Chao's works are at once striking yet calming. On viewing them, one cannot help but notice the artist's profound affinity with nature and understanding of the world around him. Imbued with strong spiritual and philosophical sensitivities, Chao's works are the product of a unique infusion of traditional Chinese concepts with Western modernism.
The artist's ceaseless perseverance of his own individual style and solitary years spent in New York indeed work to demonstrate his firm values and enduring dedication to bridging the differences between Eastern and Western art forms. As the artist stated himself,'My whole life, time, space, outer and inner soul are totally immersed in Eastern and Western arts.'
Born in Henan, North China, Chao was deeply influenced by his father, a scholar and artist who not only introduced him to traditional Chinese painting, but also installed in him a fundamental knowledge and respect for Confucianism and the philosophies of ancient China. Further education at the National Hang-chou Art Academy impregnated the young artist with a deep sense of spiritual heritage that was to be reflected throughout his oeuvre.
'Abstract in Black' (Lot 213) is a particularly powerful painting. Its darkened tangle of shades and textures constantly invites our gaze deeper, encouraging a further questioning of the artist's original intent. It is a striking example of the artists' skill in unifying such powerful, polar colours - black, red and white - in such perfect harmony. Chao's use of lighting in this work enhances themes of balance and spirituality where spectacular tonal contrasts bring to the viewer a sense of transcendence and mysticism. Despite such strong colouring the overall aura of the composition is in perfect concord and we are left in peace to contemplate the strong meaning behind the artist's meticulous, yet free- flowing brushwork. 'Abstract in Black' initially appears to be very much in line with the New York school of Abstract Expressionism in which Chao found himself immersed during the late 1950's and early 1960s. Chaos works have indeed frequently been likened to works by Jackson Pollock (fig.1). On closer inspection, however, we can detect within the apparent chaos and slashing brush strokes, meticulous composition and curvilinear lines, arisen directly from the artist's thorough training in the traditional art of calligraphy.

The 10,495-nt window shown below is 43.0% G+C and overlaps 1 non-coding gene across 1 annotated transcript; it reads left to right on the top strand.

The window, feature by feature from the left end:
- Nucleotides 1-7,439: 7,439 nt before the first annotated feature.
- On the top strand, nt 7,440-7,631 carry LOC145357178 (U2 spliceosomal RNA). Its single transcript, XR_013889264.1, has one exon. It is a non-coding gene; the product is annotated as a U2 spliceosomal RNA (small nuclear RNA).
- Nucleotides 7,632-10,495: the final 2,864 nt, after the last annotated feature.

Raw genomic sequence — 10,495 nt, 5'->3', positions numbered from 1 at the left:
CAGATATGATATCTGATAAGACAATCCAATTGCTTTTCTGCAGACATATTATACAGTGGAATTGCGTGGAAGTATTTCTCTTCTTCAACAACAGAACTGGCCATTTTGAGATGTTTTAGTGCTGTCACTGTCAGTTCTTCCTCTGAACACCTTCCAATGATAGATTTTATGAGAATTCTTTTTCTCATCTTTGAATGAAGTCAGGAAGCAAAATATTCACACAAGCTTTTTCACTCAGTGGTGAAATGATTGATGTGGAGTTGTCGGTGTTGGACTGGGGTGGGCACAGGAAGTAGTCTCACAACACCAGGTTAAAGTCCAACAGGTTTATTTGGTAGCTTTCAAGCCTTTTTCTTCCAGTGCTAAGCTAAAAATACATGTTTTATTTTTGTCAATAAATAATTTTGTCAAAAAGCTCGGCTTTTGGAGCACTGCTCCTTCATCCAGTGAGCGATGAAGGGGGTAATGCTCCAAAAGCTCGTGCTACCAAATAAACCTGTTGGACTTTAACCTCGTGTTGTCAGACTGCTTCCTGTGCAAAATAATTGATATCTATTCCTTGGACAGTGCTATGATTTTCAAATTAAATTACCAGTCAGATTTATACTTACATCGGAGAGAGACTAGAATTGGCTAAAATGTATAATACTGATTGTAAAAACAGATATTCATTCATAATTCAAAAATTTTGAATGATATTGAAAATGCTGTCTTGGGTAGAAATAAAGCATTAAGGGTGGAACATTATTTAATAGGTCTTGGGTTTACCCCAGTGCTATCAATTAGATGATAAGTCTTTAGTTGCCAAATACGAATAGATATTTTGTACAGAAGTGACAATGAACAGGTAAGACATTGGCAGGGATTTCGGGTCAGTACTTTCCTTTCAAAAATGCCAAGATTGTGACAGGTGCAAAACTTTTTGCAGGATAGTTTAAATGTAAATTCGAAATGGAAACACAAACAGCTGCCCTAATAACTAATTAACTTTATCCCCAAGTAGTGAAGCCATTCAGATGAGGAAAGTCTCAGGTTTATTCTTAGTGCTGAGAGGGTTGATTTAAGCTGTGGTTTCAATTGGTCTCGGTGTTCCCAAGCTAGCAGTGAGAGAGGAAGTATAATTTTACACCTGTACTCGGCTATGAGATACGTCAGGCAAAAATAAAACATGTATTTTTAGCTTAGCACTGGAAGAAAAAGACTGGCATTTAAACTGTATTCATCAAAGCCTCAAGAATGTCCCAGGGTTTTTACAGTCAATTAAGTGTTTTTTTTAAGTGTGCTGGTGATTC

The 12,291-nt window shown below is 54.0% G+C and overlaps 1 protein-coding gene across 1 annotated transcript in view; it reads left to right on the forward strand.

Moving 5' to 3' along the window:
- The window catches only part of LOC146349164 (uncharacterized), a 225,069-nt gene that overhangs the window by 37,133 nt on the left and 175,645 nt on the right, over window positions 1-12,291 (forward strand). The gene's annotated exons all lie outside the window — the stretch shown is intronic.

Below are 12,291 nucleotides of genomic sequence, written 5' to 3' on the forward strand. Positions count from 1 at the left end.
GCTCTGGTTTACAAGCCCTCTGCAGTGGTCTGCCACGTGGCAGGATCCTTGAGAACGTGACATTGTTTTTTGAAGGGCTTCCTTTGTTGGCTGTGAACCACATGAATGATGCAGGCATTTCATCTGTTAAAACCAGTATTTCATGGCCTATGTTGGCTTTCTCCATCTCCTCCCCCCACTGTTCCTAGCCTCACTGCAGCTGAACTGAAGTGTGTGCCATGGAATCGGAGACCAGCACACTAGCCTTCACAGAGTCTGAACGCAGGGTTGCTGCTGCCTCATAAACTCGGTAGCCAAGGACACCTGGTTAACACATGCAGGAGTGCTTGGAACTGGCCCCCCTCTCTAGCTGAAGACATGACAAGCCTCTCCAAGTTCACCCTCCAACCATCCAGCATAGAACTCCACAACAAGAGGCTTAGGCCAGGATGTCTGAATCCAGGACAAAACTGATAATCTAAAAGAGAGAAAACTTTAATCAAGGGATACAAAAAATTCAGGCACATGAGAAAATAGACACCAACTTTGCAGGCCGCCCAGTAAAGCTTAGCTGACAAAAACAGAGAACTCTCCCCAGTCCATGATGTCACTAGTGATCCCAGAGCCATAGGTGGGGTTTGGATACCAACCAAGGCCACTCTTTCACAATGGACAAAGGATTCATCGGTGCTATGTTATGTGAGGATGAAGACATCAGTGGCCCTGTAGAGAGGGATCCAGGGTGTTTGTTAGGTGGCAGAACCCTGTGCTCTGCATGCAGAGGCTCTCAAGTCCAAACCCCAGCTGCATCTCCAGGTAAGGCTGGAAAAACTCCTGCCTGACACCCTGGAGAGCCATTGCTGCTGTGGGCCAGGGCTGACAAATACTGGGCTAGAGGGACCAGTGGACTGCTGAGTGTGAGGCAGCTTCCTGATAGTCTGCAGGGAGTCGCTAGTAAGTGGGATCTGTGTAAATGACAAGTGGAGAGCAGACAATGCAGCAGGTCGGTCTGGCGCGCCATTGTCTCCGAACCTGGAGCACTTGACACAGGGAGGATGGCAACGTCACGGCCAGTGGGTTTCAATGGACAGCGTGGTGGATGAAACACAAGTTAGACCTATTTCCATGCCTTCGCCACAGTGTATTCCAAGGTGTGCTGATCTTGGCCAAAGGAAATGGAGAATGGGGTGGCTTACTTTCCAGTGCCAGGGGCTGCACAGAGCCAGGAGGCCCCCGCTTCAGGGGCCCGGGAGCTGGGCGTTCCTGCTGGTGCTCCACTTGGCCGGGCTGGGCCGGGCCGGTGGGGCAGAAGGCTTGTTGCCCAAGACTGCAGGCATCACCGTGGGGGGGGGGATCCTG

The free flowing energy is directly conducive to Chao's Taoist principles, whilst the appearance of rough textural elements can be seen to resemble that of bronze sculptures from the early Shang period. "The main force that has motivated Chinese culture for the last 4,600 years is 'IChing.' It originated with the Three Emperors and culminated with Confucius. Observers of the way of Heaven apprehend the fact that the billions of planets, the sun and the moon attract each other thus causing a 'balance' or equilibrium, and that changes in wind, cloud, thunder, rain, lightening, light, daytime, nighttime are but natural phenomena. Observers of the way of the Earth apprehend the truth of spring, summer, autumn, winter, birth, death, flourishing, wilting, hurricane, water flow, etc. Observers of the way of human use the principles of 'balance' and opposition' to deal with humanity so as the effect a pleasant perpetuity in both mind and material and to help in governing the land towards the final objective of 'one world"
Chao's embrace of Western modernism with its emphasis on abstraction and rejection of preconceived form may also be seen as an extension of ancient the Taoist and Buddhist concerns with essence, spontaneity and free flowing naturalness. His spiritual approach and unique fusion of apparently oppositional forces can only become more relevant in years to come.